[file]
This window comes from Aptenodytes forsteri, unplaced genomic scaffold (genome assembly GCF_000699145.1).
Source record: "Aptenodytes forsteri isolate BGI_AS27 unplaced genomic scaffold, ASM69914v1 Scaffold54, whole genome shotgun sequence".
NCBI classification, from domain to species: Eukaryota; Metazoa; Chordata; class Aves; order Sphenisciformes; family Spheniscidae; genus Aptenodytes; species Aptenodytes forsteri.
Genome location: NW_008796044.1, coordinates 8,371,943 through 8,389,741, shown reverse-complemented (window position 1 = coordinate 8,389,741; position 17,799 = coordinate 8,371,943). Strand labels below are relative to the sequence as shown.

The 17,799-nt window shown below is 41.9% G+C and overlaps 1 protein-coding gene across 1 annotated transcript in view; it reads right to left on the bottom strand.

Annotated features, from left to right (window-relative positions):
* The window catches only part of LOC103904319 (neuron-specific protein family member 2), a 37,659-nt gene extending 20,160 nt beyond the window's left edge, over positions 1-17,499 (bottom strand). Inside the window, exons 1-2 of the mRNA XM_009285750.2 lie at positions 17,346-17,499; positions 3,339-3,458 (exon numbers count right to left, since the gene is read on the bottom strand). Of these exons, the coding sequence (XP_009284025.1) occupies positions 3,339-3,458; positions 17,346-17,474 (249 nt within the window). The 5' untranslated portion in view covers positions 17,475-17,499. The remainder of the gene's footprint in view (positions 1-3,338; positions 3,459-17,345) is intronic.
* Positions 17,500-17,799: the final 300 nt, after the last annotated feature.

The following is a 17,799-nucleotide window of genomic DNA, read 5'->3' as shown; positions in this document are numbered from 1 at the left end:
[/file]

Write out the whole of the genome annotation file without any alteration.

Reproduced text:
This window comes from Aptenodytes forsteri, unplaced genomic scaffold (genome assembly GCF_000699145.1).
Source record: "Aptenodytes forsteri isolate BGI_AS27 unplaced genomic scaffold, ASM69914v1 Scaffold54, whole genome shotgun sequence".
NCBI classification, from domain to species: Eukaryota; Metazoa; Chordata; class Aves; order Sphenisciformes; family Spheniscidae; genus Aptenodytes; species Aptenodytes forsteri.
Genome location: NW_008796044.1, coordinates 8,371,943 through 8,389,741, shown reverse-complemented (window position 1 = coordinate 8,389,741; position 17,799 = coordinate 8,371,943). Strand labels below are relative to the sequence as shown.

The 17,799-nt window shown below is 41.9% G+C and overlaps 1 protein-coding gene across 1 annotated transcript in view; it reads right to left on the bottom strand.

Annotated features, from left to right (window-relative positions):
* The window catches only part of LOC103904319 (neuron-specific protein family member 2), a 37,659-nt gene extending 20,160 nt beyond the window's left edge, over positions 1-17,499 (bottom strand). Inside the window, exons 1-2 of the mRNA XM_009285750.2 lie at positions 17,346-17,499; positions 3,339-3,458 (exon numbers count right to left, since the gene is read on the bottom strand). Of these exons, the coding sequence (XP_009284025.1) occupies positions 3,339-3,458; positions 17,346-17,474 (249 nt within the window). The 5' untranslated portion in view covers positions 17,475-17,499. The remainder of the gene's footprint in view (positions 1-3,338; positions 3,459-17,345) is intronic.
* Positions 17,500-17,799: the final 300 nt, after the last annotated feature.

The following is a 17,799-nucleotide window of genomic DNA, read 5'->3' as shown; positions in this document are numbered from 1 at the left end: